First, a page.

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The full case caption appears at the end of this opinion. Opinion Summary: Plaintiff Robert Smart brought a negligence action against defendant Chrysler Corporation for injuries he sustained while working as an employee of a sub-contractor for independent contractor ABB Flexible Automation and Fluor Daniel, which were doing construction work at Chrysler’s South Plant in Fenton, Missouri. Smart appeals the trial court’s granting of Chrysler’s motion for summary judgment. AFFIRMED. Division Five holds: 1) The motion court did not err in considering Chrysler’s reply to Smart’s response to the motion for summary judgment. The reply merely supplemented or opposed depositions and affidavits filed by Smart and did not raise new arguments. Smart never requested additional discovery to respond pursuant to Rule 74.04(c)(2). 2) The trial court did not err in granting summary judgment in favor of Chrysler. The facts showed Chrysler did not retain possession of the South Plant while the construction was ongoing and did not exercise such substantial control over the details of the construction work to justify imposing liability for Smart’s injuries. Citation: Opinion Author: Robert E. Crist, Senior Judge Opinion Vote: AFFIRMED. R. Dowd, Jr., C.J., and Karohl, J., concur. Opinion: Plaintiff, Robert Smart, brought a negligence action against the defendant, Chrysler Corporation, for injuries he sustained while working as an employee of Helmkamp Construction, a sub-contractor for independent contractors ABB Flexible Automation and Fluor Daniel, which were doing work at one of Chrysler’s plants in Fenton, Missouri. Smart now appeals the trial court’s judgment granting Chrysler’s motion for summary judgment. We affirm. Chrysler owns two plants in Fenton, the South Plant and the North Plant, where it has assembled various automobiles. The South Plant was opened in 1959 and produced automobiles until 1991. In that year, the South Plant was gutted and vacated, and remained vacant for about two years. While the South Plant was vacant, Chrysler made a decision to retool it to produce a new line of mini-vans that was being designed. The retooling project was labeled the Chrysler NS Project. Chrysler sent out bid specifications to many contractors for the different aspects of the NS project and received bids from them. ABB and Fluor Daniel (ABB/FD) joined together in a joint venture and submitted a comprehensive proposal and bid to Chrysler for the paint shop portion of the retooling project. In December of 1992, Chrysler awarded a contract to ABB/FD to design, fabricate and install paint application equipment in the South Plant. Design of the new equipment began soon thereafter and sometime in December 1993 construction began in the South Plant. At the time the retooling work began, the South Plant still stood vacant and no production activities were ongoing by Chrysler employees. In June of 1994, ABB/FD was installing the paint shop on the second floor of the South Plant. ABB/FD hired a subcontractor, Helmkamp Construction, to assist with the erection of steel structures. Smart worked for Helmkamp. On June 12, 1994, Smart was working on the construction of a platform in the paint shop area, setting checkerplate flooring on the steel platform. While attempting to dislodge an apparatus used to set the checkerplate in place, Smart fell about 40 feet to the floor below and sustained injuries. At the time he fell, he was wearing a safety harness, but it was not tied off at any point. Generally, when working over six feet, a full body harness must be used and it must be tied off. On August 20, 1997, Smart filed a petition against Chrysler, alleging premises liability of Chrysler as follows: 9. That during the period of construction and/or repair, Chrysler had set forth safety guidelines and stationed safety personnel throughout the construction site, and as such, maintained substantial control over the premises, or in the alternative, had assumed the primary duty of maintaining a safe work environment. 10. That Defendant Chrysler had instructed its safety personnel in the safety procedures and guidelines to be implemented at Fenton Plant #2. 11. That Defendant Chrysler mandated that the safety personnel ensure that these procedures and guidelines were followed by the construction personnel at the Fenton Plant #2 location. 12. That Defendant Chrysler knew of the dangers posed by the construction of the premises or by the use or exercise of reasonable care would have discovered the dangers posed by the construction of the premises and the Defendant should have realized that the premises involved an unreasonable risk of harm to Smart and others similarly invited to work at the construction site. 13. That the Defendant Chrysler should have expected that Plaintiff Robert Smart and others similarly situated would not discover the presence of the dangers posed by the construction or would not realize the dangers presented by said construction or would not protect themselves against the dangers posed by the construction of the premises. On April 13, 1998, Chrysler filed a motion for summary judgment arguing that Chrysler owed no duty to Smart and particularly did not owe a duty to him to inspect for safety violations. Chrysler attached to its motion the affidavits of: (1) Deborah Lowis, Standard Products Manager for ABB Flexible Automation; (2) Wayne Goodbred, Safety Manager for ABB/FD in 1993 and 1994; and (3) Richard D. Noah, Chrysler’s Facility Manager of the South Plant. Chrysler also attached a copy of “Project Safety Rules” and Smart’s accident statement. Following Chrysler’s motion, the parties conducted many depositions. On July 6, 1998, Smart filed a response to Chrysler’s motion for summary judgment. Smart attached depositions of Wayne Goodbred, Deborah Lowis and Brian Belanger, a construction services buyer for Chrysler. He also attached his affidavit, the “Project Safety Rules” and the “NS Chrysler Project Team Project Rules and Regulations.” Part of Smart’s contentions in his response was that no complete copy of the contract between Chrysler and ABB/FD had been forthcoming from Chrysler. On July 17, 1998, Chrysler filed a reply to Smart’s response. Chrysler argued that Smart still had not established the requisite control by Chrysler to maintain its claim and that numerous Missouri decisions dictated summary judgment. Chrysler included in its motion the depositions of George Patterson, head of the Safety Department for Chrysler, and Bob Buhr, the program manager for the Chrysler NS project. These depositions were taken on May 12, 1998, before Smart filed his response to Chrysler’s summary judgment motion. Chrysler also included a copy of the bid specifications it had sent to contractors for the paint shop retooling and a copy of the proposal sent by ABB/FD to Chrysler. An affidavit from Brian Belanger indicated the ABB/FD proposal had just been located by him in storage. On July 24, 1998, the trial court granted Chrysler’s motion for summary judgment. Smart appeals, arguing in Point I the trial court erred in granting summary judgment because genuine disputes of material fact exist and further arguing the trial court should have stricken the affidavits contained in Chrysler’s motion for summary judgment. In Point II, Smart contends the trial court should not have considered Chrysler’s reply to his response because he was not given ample time to examine and prepare responses to “certain documents” which were not produced by Chrysler prior to that time. Since Point II goes to what information the trial court should have examined in granting summary judgment, we will consider it first. Smart’s major complaint is that Chrysler included a copy of the “contract” between ABB/FD and Chrysler in its reply and not in its original motion. In referring to the “contract,” Smart appears to mean the proposal from ABB/FD to Chrysler. Smart apparently has no contention with the Chrysler bid specifications and the depositions of George Patterson and Bob Buhr (conducted by Smart prior to the filing of his response), but focuses his complaint on appeal to the proposal from ABB/FD. The parties agree that at the time Chrysler filed its motion for summary judgment, Chrysler was unable to locate a copy of this proposal. Rule 74.04 sets forth the procedure for motions for summary judgment. This rule does not explicitly provide for nor prohibit reply briefs. However, subsection (e) provides that the “court may permit affidavits to be supplemented or opposed by depositions, answers to interrogatories, or further affidavits.” In Palermo v. Tension Envelope Corp., 959 S.W.2d 825, 827 (Mo. App. E.D. 1997), this Court found that to the extent a reply “supplemented or opposed affidavits offered by [plaintiff] and did not raise new arguments”, the trial court could consider the reply. However, the Court disregarded any new material raised in the reply memorandum. Id.; See also, Carondelet Sav. & Loan Ass’n v. Boyer, 595 S.W.2d 744, 746 (Mo. App. E.D. 1980) (document attached to reply to response to motion for summary judgment could properly be considered). Therefore, Chrysler could properly file a reply and include in that reply documents that simply supplement or oppose Smart’s response and do not raise any new arguments. Here, the actual written proposal submitted by ABB/FD did not provide any new information or present any new arguments. Several people, including Deborah Lowis from ABB and Brian Belanger from Chrysler, had already provided testimony or affidavits that set out the provisions of the proposal. Once the actual proposal was located by Chrysler, it was filed in the reply. Smart argues he was prejudiced because he was unable to adequately review the proposal prior to argument on the motion for summary judgment. Rule 74.04(c)(2) states that: “If the party opposing a motion for summary judgment has not had sufficient time to conduct discovery on the issues to be decided in the motion for summary judgment, such party shall file an affidavit describing the additional discovery needed in order to respond to the motion for summary judgment and the efforts previously made to obtain such discovery.” We find no evidence of a request or an affidavit. Smart has not filed a copy of the transcript of the arguments on the motions for summary judgment, if one exists. He did send a letter to the court after the arguments, but only requested the court refuse to consider the proposal. He did not specifically request additional discovery nor file an affidavit. In his appellate brief, Smart points to no additional discovery he needed to respond to any “new” issues raised by Chrysler in its reply. Further, Smart fails to point specifically to anything in the proposal which he alleges raises new arguments. In addition, we note Chrysler’s response was received at the office of Smart’s attorney four days before the summary judgment hearing. Chrysler filed the proposal as soon as it was located and Smart alleges no impropriety by Chrysler’s actions. Accordingly, we find no abuse of discretion, assuming the trial court even considered the actual written proposal filed by Chrysler in its reply brief. Point denied. Turning to the crux of the appeal, we examine Smart’s first point on appeal. Smart argues Chrysler was not entitled to summary judgment because genuine issues of material fact existed. The standard of appellate review on appeal of a summary judgment is essentially de novo and the propriety of summary judgment is a matter of law. ITT Commercial Finance Corp. v. Mid-America Marine Supply Corp., 854 S.W.2d 371, 376 (Mo. banc 1993). However, we review the record in the light most favorable to the party against whom judgment was entered and accord the non-movant the benefit of all reasonable inferences from the record. Id. Summary judgment is permissible where there is no genuine issue of material fact and the moving party is entitled to judgment as a matter of law. Rule 74.04(c)(3); Rice v. Hodapp, 919 S.W.2d 240, 243 (Mo. banc 1996). “Genuine” implies the issue is real and substantial, not merely conjecture, theory and possibilities. Id. First, Smart argues that the trial court should have disregarded the affidavits of Wayne Goodbred, Richard Noah and Deborah Lowis. He contends that their statements that Chrysler was not responsible for safety were inappropriate legal conclusions and their affidavits do not include any factual support for their conclusions. He also argues at length in his point that the affidavits are contradictory to their deposition testimony and were without foundation. We disagree with his assertions. Rule 74.04(e) states that “Supporting and opposing affidavits shall be made on personal knowledge, shall set forth such facts as would be admissible in evidence, and shall show affirmatively that the affiant is competent to testify to the matters stated therein.” See also, Jennings v. City of Kansas City, 812 S.W.2d 724, 732 (Mo. App. W.D. 1991). Here, each affidavit averred it was based on personal knowledge. Further, these three affiants were certainly qualified to state they believed Chrysler was not responsible for safety. Wayne Goodbred was ABB/FD’s safety manager and responsible for the daily safety at the jobsite. Richard Noah was the facility engineering manager for Chrysler and was responsible for overseeing the progress of the work. Deborah Lowis worked for ABB/FD as administrative manager for installation of the paint shop at the South Plant. Certainly, all three of these people were well qualified to assert that in their opinion, Chrysler had no responsibility for safety. Furthermore, based on their positions with Chrysler and ABB/FD, they had responsibility for implementing the contract, and therefore, they certainly had an adequate foundation for making such a statement. Furthermore, contrary to Smart’s assertions, this is not a legal conclusion but is simply an assertion of fact. In addition, even if this statement were a legal conclusion, this would not require the court to strike the entire affidavit. Instead, the court may look to the remaining portion of the affidavits as well as the multiple depositions and documents to determine if there is a basis to support summary judgment. Jones v. Landmark Leasing, Ltd., 957 S.W.2d 369, 376 (Mo. App. E.D. 1997); Missouri Intergovernmental Risk Management Ass’n v. Gallagher Bassett Services, Inc., 854 S.W.2d 565, 569 (Mo. App. E.D. 1993). Finally, we have reviewed the affidavits and the deposition testimony of all three affiants and find they are not contradictory as to any material facts. In his petition, Smart sought recovery from Chrysler for premises liability, alleging that Chrysler maintained substantial control over the construction by setting forth safety guidelines and stationing safety personnel throughout the construction site or that Chrysler had assumed the primary duty of maintaining a safe work environment. As a result, Smart argues Chrysler owed him a duty to ensure the work was performed safely. A property owner owes an invitee the duty to use reasonable and ordinary care to prevent injury to the invitee. Owens v. Shop ‘N Save Warehouse Foods, Inc., 866 S.W.2d 132, 134 (Mo. banc 1993). An employee of an independent contractor who has permission to use a landowner’s premises is such an invitee. Id. However, an exception to this rule is created when the landowner relinquishes possession and control of the premises to an independent contractor during a period of construction. Matteuzzi v. Columbus Partnership, L.P., 866 S.W.2d 128, 132 (Mo. banc 1993). Under these circumstances, the independent contractor, not the landowner, is the possessor of the land and the duty to use reasonable and ordinary care to prevent injury shifts to the independent contractor. Id. However, the duty will not shift to the independent contractor if the landowner controls either the physical activities of the employees of the independent contractor or the details of the manner in which the work is done. Id.; Halmick v. SBC Corporate Services, Inc., 832 S.W.2d 925, 927 (Mo. App. E.D. 1992). The landowner’s involvement in overseeing the construction must be substantial to justify imposing liability. Matteuzzi, 866 S.W.2d at 132. Furthermore, control must go beyond securing compliance with the contracts. Callahan v. Alumax Foils, Inc., 973 S.W.2d 488, 491 (Mo. App. E.D. 1998). “The right to insure proper performance of a contract is insufficient in itself to justify the imposition of such liability.” Halmick, 832 S.W.2d at 928. See also, James A. Burt, Landowner Liability to Employees of Independent Contractors: A Graphic Restatement, 53 J. Mo. Bar 86 (1997). We have reviewed the voluminous materials presented to the motion court. Even viewed in the light most favorable to Smart, giving his position every reasonable inference, there is insufficient evidence to show Chrysler controlled either the physical activities of the employees of ABB/FD and its sub-contractors or the details of the manner in which the work was done. A detailed synopsis of the affidavits, testimony and documents is necessary as this issue is fact specific. The supporting and opposing documents were as follows: (1) Wayne Goodbred Affidavit: He attested to the following: (1) as safety manager for ABB/FD, he was responsible for implementing and administering a safety program for the work in the paint shop; (2) Chrysler had no responsibility for implementing or administering the safety programs; (3) with the exception of a skeleton maintenance crew, no Chrysler personnel were at the South Plant; (4) no Chrysler official or employee was responsible for or participated in running safety orientation meetings, weekly safety meetings or safety inspections; and (5) Chrysler was not responsible for and did not control the day-to-day activities or work of the various contractors. (2) Wayne Goodbred testimony: Chrysler did submit some safety rules to be added to their safety orientation for the project, but most of those rules related to an operating plant and did not apply to the vacant plant. He stated that the applicable rules concerned the fire permit system because there were utilities in the South Plant, the rules regarding helicopter lifts and speed limits. The contractors had a pre-project safety meeting and at least one Chrysler representative appeared. Richard Noah, facilities engineering manager for Chrysler, had an office at the South Plant. During his 14 months as safety manager, no one from Chrysler ever came in to inspect or monitor the work. Noah never went on any inspections with him. No Chrysler representative ever inspected for safety violations to his knowledge. He conducted weekly safety meetings with the contractors and no Chrysler representatives attended those meetings. He also had weekly safety meetings with the union personnel on the safety committee and no Chrysler representative ever attended those meetings. He concluded that Chrysler was not responsible for implementing or administering safety because they were never involved in the site inspections or any aspect of safety at the construction site. (3) Richard Noah affidavit: He worked as the facility engineering manager at the South Plant. In his affidavit, he averred, among other things, that: (1) ABB/FD was responsible for overseeing all construction relating to the paint shop, including implementing a safety program; (2) Chrysler’s contract with ABB/FD provided that ABB/FD was responsible for safety related issues; (3) Chrysler did not perform any of the retooling work; (4) Chrysler did not participate in the implementation or administration of safety programs and did not run any of the safety meetings or site safety inspections; (5) the individual contractors determined the means and methods of performing the work and Chrysler did not dictate the means or methods; (6) Chrysler did not control the work performed by the contractors; and (7) Chrysler had no responsibility for implementing or enforcing ABB/FD’s safety program or any safety programs. (4) Richard Noah testimony: His job as facility engineering manager at the South Plant was to review the engineering and equipment to be installed in the plant, to track progress of the construction regarding installation and cost of the equipment and to manage the budget. There was no safety office in the South Plant, but George Patterson of Chrysler was responsible for reviewing the new equipment and verifying it met safety requirements for Chrysler employees. There were some minimal maintenance employees of Chrysler who were at the South Plant, but they did not participate in, nor have any responsibilities for, the retooling. ABB/FD had construction managers who oversaw all the construction. Chrysler did not have responsibility for overseeing the construction work and only reviewed the progress of the construction and payment. Part of ABB/FD’s duties was to oversee safety requirements — Noah based this conclusion on the bid specifications sent out by Chrysler. Chrysler did control access to the property, but the contractors had control over their work areas. (5) Deborah Lowis affidavit: She was administrative manager for ABB during the installation of the paint shop in the South Plant. Among other things, she attested that: (1) Chrysler did not perform any of the retooling work in the paint shop; (2) with the exception of a skeleton maintenance crew of 5 to 10 people, there were no Chrysler workers at the South Plant; (3) each of the contractors were required to submit a safety plan to ABB/FD and were contractually required to comply with the safety rules and regulations implemented by ABB/FD; (4) as part of its contract with Chrysler, ABB/FD supplied a full-time safety manager, Wayne Goodbred, whose job was to implement and oversee safety policies and regulations; (5) Goodbred conducted the safety inspections of the ongoing work at the plant and held weekly safety meetings; and (6) it was ABB/FD’s responsibility to oversee work on the project, including safety issues and the means and methods of performing the work was left up to the individual contractors. (6) Deborah Lowis testimony: As administrative manager for ABB during the installation of the paint shop at the South Plant, she was in charge of scheduling, cost control, budgets and contracts. She had authority to negotiate contracts with Chrysler, but did not negotiate the South Plant contract. She did recognize the contract, however, and indicated that it was her understanding that ABB/FD was to assign on-site staff to monitor safety. She did attend monthly management tours with Chrysler representatives who would tour the construction site and review the progress of the work. She formulated Wayne Goodbred’s job responsibilities and testified that Chrysler had no responsibility to oversee safety because they did not have the available personnel with the time or expertise to oversee the day-to-day work. (7) Testimony of George Patterson: At the time of Smart’s accident, he was head of the Safety Department for Chrysler’s North Plant. His duties included implementing safety programs for Chrysler employees. His office was located in the North Plant. When the Chrysler NS project started, his workload increased because he had to travel to Detroit weekly to review all the equipment going into the South Plant during the retooling. He had to test the equipment to make sure it met all the safety requirements so that when the plant became operational, Chrysler employees would be able to work safely. His involvement in implementing safety for the contractors at the South Plant was limited to a pre-project meeting with the contractors to ensure that they understood they had total responsibility for safety of their employees. The contractors had that responsibility because Chrysler did not have the manpower nor the expertise to monitor safety during the retooling of the South Plant. He did give all the contractors a copy of the UAW Chrysler Corporate Safety Book, because it contained OSHA standards. The contractors were expected to incorporate those rules into their overall safety program. His job was not to ensure that safety rules complied with by the contractors on the job, but rather, he made sure the equipment to be used by Chrysler employees was designed safely. He had no control over the contractors’ safety requirements. (8) Bob Buhr testimony: He was the Program Manager of the Chrysler NS Project. During his tenure, he had weekly update meetings with the contractors for updates on work progress. He stated that Chrysler did not participate in the construction and the contractors did all the work and simply reported back to Chrysler weekly. Chrysler had no people assigned to safety in the South Plant during the retooling and he never went out to see if ABB/FD was enforcing its safety rules. (9) Brian Belanger testimony: He worked for Chrysler as a buyer of construction services and issued the 12/1/92 purchase order to ABB/FD for the paint shop retooling. He was also responsible for negotiation of the contract. He stated that under the contract, ABB/FD was responsible for safety in the paint shop as stated in the bid specifications. (10) Bid Specifications and ABB/FD Proposal: The bid specifications sent out by Chrysler required any bid to include the assignment of “on-site staff to perform the following functions: monitor and field check overall installation for engineering, safety, labor relations, and compliance with all applicable codes, regulations, and specifications.” ABB/FD’s proposal to Chrysler included the provision of safety engineering duties for the project. The proposal specifically stated that its management would establish and enforce an effective safety program. It outlined its requirements of safety meetings, incentive programs, disciplinary procedure and the like. The proposal specifically stated that “ABB/FD will develop a construction management safety program format for use on the St. Louis project. It will be established and administered in accordance with the requirements contained in the Fluor Daniel Accident Prevention Standards Manual and Environmental Affairs Manual. It will also incorporate applicable federal and state regulations as well as any of Chrysler’s specific safety requirements. Our project management will be responsible for administering the safety program, which includes fire protection, accident prevention procedures, and emergency medical care.” We have examined several recent appellate decisions where the courts of this State have entered a summary judgment or directed verdict in favor of landowners and against employees of independent contractors in factually similar cases. In each case, the appellate courts have affirmed these judgments, finding that the plaintiffs were unable to satisfy their burden of establishing landowners controlled the jobsite or exerted substantial control over the employee’s activities or methods of constructions. See, Owens, 866 S.W.2d at 132; Matteuzzi, 866 S.W.2d at 128; Callahan, 973 S.W.2d at 488; Schumacher v. Barker, 948 S.W.2d 166 (Mo. App. E.D. 1997); Noble v. Bartin, 908 S.W.2d 390 (Mo. App. E.D. 1995); Halmick, 832 S.W.2d at 925. If under the facts of these cases, the plaintiff could not meet his burden, then Smart falls short. In the instant case, Chrysler did not retain possession of the South Plant while the construction was ongoing. Further, Chrysler did not exercise such substantial control over the details of the construction work so as to justify imposing liability for Smart’s injuries. Indeed, the evidence, viewed in the light most favorable to Smart, unequivocally shows that Chrysler relinquished possession of the South Plant to its contractors for the construction, turned over the details of the manner and method of the actual construction of the paint shop to ABB/FD, visited the construction site only to ensure compliance with the contract specifications and never dictated the details of the operation. Chrysler was never in possession or control of the premises. Its activities necessary to secure compliance with the contract are insufficient to impose liability. Halmick, 832 S.W.2d at 929. Furthermore, Chrysler’s limited safety activities are insufficient to establish the kind of evidence needed to show liability and hardly amount to an assumption of a duty to ensure a safe working environment for Smart. In Werdehausen v. Union Electric Co., 801 S.W.2d 358, 364 (Mo. App. E.D. 1990), this Court discussed the degree of control necessary to subject a landowner to liability for said retained control. In that case, Union Electric had hired an independent contractor to perform construction work at one of its plants. Plaintiff worked for the independent contractor and was injured on the jobsite. In his suit, plaintiff had alleged that Union Electric retained the authority to stop any work operation of the independent contractor which failed to comply with federal safety regulations. We held this was insufficient to show Union Electric had retained control sufficient to subject it to liability. Id. The Court recognized that where an employer retains only standard provisions regarding safety inspections, but assumed no affirmative duty regarding safety and never directed the method of performance, there is insufficient control. Id. The Court concluded that the mere right to stop work from being done in an unsafe manner is also insufficient to impose liability. Id. In finding Union Electric did not control the details of the independent contractor’s work, the court relied upon the fact that Union Electric did not have the knowledge or expertise to distinguish between safe and unsafe methods of construction work, Union Electric hired the independent contractor and made it responsible for the safe performance of its work and the contractor remained free to choose any safe method of performing its work. Id. Therefore, there was insufficient control by Union Electric. We find very little to distinguish the case at hand from Werdehausen. See also, Horner v. Hammons, 916 S.W.2d 810, 814-15 (Mo. App. W.D. 1995). As outlined above, Chrysler did not control the details of the construction work. Chrysler admittedly did not have the personnel or expertise to handle safety at the construction site. Therefore, it hired ABB/FD and made it responsible for safety. ABB/FD was free to choose any safe method to perform the work. Smart points to a document labeled “NS Chrysler Project Team Project Rules and Regulations” signed by a Chrysler representative and ABB/FD. Smart argues this document shows Chrysler was an active participant in the administration and implementation of safety rules and regulations at the South Plant. We disagree. The majority of these rules pertain to general “housekeeping” rules, such as parking facilities, access to the plant, lunch and bathroom facilities, coffee, etc. Only one rule regards safety and requires employees to follow Chrysler’s safety rules and those of the contractor. According to the testimony, this document was simply an information sheet provided to all construction workers at a pre-project orientation meeting. This evidence falls far short of that needed to show such substantial control over the details of the construction work or its performance so as to justify imposing liability on Chrysler for Smart’s injuries. Smart also argues that his affidavit alone creates a factual dispute sufficient to prevent summary judgment. In his affidavit, Smart averred that Chrysler had control over the job site because: (1) Chrysler employees assisted him after his injury; (2) a week before Smart’s injury Chrysler evacuated all employees in the plant for a helicopter bringing in structural steel framing; (3) Chrysler had firefighters on hand to ensure no fires caused while using flammable materials; (4) Chrysler placed guards at the plant entrances; (5) Chrysler engineers and personnel drew up the plans and procedures used to retool the facility; and (6) Chrysler signed an agreement specifying that employees would have fall protection. We disagree. Even assuming all of these allegations are true and accurate, they would be insufficient as a matter of law to show Chrysler had substantial control over the work site. See, Callahan, 973 S.W.2d at 491; Schumacher, 948 S.W.2d at 170; Werdehausen, 801 S.W.2d at 365-66. Furthermore, they are insufficient as a matter of law to show Chrysler assumed a duty of providing a safe work environment to Smart. Finally, Smart argues that a letter dated 10/8/93 from ABB/FD to Richard Noah of Chrysler creates a factual dispute. Smart states that Noah testified that this letter constituted a subsequent agreement concerning safety between Chrysler and ABB/FD, while Lowis denied the proposal in the letter was ever accepted by Chrysler. However, this does not create a genuine issue of material fact. Even if the 10/8/93 letter did become part of the agreement, as explained by Lowis it provided for ABB/FD to provide overall site safety management for all contractors as opposed to its original agreement to only provide its own safety management for itself and its sub-contractors. If this is true, then it further solidifies Chrysler’s position and refutes Smart’s allegations. Smart offered no evidence to the contrary. We find the trial court did not err in granting summary judgment in favor of Chrysler. No genuine issue of material fact remained in the case and Chrysler was entitled to judgment as a matter of law. Point denied. Judgment affirmed. Separate Opinion: None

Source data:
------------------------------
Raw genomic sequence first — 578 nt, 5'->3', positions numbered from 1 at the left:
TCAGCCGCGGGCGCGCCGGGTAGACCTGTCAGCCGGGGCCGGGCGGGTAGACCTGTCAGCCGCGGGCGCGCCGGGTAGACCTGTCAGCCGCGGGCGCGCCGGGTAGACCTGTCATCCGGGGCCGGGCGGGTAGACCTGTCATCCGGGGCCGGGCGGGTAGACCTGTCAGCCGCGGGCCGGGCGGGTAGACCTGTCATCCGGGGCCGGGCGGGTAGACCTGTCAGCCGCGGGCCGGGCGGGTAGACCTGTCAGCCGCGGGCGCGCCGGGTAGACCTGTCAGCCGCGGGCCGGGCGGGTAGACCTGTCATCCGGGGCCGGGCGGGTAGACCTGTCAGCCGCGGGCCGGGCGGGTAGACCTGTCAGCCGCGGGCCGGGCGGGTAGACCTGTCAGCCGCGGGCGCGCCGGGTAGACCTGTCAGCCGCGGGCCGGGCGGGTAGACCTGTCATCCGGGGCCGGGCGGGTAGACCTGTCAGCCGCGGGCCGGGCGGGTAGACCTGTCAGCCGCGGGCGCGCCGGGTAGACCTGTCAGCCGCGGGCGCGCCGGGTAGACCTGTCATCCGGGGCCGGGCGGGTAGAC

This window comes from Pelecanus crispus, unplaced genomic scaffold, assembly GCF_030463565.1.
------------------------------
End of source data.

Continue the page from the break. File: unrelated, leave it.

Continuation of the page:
ROBERT SMART, Plaintiff/Appellant v. CHRYSLER CORPORATION, Defendant/Respondent No. 74940 Missouri Court of Appeals Eastern District Appeal From Circuit Court of St. Louis County, Hon. John F. Kintz May 18, 1999 Counsel for Appellant: Matthew B. Woods and Thad R. Mulholland Counsel for Respondent: James S. Kreamer This slip opinion is subject to revision and may not reflect the final opinion adopted by the Court.